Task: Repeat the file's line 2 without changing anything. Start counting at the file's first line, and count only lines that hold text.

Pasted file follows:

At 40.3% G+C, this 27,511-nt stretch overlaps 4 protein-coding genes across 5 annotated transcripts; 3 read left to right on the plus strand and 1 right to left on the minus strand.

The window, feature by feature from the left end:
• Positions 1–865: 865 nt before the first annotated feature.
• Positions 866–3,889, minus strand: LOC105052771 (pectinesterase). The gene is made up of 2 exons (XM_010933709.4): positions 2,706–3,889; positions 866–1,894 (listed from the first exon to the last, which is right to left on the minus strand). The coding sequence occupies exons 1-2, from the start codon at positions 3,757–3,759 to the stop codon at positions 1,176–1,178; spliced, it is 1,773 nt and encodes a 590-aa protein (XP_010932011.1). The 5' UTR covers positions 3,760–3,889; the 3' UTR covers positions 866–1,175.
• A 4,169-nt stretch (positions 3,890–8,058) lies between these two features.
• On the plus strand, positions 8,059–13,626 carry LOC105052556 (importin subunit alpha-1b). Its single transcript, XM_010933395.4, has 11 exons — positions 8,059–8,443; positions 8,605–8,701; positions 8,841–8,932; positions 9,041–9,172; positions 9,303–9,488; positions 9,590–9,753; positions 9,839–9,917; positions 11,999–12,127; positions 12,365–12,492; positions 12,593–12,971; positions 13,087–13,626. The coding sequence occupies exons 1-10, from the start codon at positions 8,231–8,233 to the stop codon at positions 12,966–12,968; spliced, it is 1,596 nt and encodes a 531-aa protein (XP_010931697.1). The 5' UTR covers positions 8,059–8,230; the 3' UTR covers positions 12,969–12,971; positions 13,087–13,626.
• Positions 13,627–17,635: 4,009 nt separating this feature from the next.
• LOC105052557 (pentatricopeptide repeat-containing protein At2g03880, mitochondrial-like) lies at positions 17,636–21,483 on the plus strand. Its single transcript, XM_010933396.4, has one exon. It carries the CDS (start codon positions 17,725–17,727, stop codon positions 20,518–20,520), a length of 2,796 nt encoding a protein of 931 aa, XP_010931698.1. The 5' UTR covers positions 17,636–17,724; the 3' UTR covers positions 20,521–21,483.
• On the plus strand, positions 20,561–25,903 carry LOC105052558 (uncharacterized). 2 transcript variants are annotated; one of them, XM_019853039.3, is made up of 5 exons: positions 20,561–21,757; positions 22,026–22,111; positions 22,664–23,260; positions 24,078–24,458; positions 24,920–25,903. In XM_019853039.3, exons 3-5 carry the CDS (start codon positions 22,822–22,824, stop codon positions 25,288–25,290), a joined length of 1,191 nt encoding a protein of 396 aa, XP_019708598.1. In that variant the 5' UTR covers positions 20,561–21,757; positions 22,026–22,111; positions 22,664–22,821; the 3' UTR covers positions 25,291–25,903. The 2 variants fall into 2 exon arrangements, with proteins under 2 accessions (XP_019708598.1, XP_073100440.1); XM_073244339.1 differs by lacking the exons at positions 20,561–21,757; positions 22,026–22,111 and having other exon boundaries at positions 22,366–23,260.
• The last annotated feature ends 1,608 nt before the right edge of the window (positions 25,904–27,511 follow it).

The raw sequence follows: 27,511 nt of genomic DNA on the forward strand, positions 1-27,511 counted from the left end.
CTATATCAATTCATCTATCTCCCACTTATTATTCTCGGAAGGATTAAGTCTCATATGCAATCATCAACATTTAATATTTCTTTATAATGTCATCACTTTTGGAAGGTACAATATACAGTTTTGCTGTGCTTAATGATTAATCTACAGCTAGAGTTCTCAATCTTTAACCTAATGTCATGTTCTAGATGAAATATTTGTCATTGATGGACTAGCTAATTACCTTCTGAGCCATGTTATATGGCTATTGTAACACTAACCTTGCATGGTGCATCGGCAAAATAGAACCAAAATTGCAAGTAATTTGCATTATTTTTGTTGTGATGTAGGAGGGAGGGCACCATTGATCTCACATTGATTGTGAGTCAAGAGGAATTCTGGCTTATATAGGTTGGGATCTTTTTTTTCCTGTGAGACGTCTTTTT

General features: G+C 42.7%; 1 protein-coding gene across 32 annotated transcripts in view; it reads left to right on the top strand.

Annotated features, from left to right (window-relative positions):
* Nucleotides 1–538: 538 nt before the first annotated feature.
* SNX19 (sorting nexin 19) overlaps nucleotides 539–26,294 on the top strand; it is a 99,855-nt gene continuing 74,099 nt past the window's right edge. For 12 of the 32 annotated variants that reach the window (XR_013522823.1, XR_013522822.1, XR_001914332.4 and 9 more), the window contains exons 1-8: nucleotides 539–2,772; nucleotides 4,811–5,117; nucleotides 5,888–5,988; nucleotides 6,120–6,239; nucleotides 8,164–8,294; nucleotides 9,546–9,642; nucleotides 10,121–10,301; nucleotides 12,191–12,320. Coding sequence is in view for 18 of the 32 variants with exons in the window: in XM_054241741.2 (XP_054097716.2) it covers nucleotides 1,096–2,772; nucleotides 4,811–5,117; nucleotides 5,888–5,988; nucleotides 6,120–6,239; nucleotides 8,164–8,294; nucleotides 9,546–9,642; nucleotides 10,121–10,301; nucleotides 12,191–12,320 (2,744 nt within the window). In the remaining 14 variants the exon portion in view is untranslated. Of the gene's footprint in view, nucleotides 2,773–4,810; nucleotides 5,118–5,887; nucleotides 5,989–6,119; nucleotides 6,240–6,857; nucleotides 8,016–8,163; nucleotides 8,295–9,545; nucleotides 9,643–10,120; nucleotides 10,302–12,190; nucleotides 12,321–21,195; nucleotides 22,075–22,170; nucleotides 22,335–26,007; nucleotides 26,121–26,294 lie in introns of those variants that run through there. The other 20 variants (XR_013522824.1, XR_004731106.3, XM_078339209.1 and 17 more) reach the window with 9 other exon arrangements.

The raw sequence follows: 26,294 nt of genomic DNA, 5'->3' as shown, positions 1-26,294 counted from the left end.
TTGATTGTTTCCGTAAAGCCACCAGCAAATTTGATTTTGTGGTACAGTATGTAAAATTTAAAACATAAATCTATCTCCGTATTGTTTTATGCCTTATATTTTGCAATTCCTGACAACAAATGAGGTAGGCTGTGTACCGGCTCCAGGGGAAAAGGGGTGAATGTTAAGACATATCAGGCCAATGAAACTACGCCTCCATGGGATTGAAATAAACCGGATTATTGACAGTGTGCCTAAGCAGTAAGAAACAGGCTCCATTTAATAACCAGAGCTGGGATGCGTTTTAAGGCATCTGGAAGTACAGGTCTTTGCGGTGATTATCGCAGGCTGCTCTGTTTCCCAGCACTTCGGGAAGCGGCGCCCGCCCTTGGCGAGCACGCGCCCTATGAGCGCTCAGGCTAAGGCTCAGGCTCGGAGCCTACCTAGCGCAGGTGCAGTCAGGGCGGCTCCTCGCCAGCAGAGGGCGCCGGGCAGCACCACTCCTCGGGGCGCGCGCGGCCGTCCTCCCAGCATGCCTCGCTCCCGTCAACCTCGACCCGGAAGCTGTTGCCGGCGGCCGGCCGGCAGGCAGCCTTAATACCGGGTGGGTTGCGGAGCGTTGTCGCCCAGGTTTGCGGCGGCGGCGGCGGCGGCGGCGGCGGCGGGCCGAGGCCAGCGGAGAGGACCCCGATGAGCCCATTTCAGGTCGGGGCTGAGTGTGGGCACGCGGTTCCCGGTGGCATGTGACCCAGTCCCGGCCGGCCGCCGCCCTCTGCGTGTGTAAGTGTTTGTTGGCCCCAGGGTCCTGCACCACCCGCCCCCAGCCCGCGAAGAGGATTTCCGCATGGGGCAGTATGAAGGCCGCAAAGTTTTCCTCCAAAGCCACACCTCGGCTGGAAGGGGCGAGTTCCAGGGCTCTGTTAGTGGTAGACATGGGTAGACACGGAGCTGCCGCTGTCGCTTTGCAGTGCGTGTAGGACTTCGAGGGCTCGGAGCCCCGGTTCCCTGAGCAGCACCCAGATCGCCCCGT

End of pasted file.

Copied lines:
The window, feature by feature from the left end: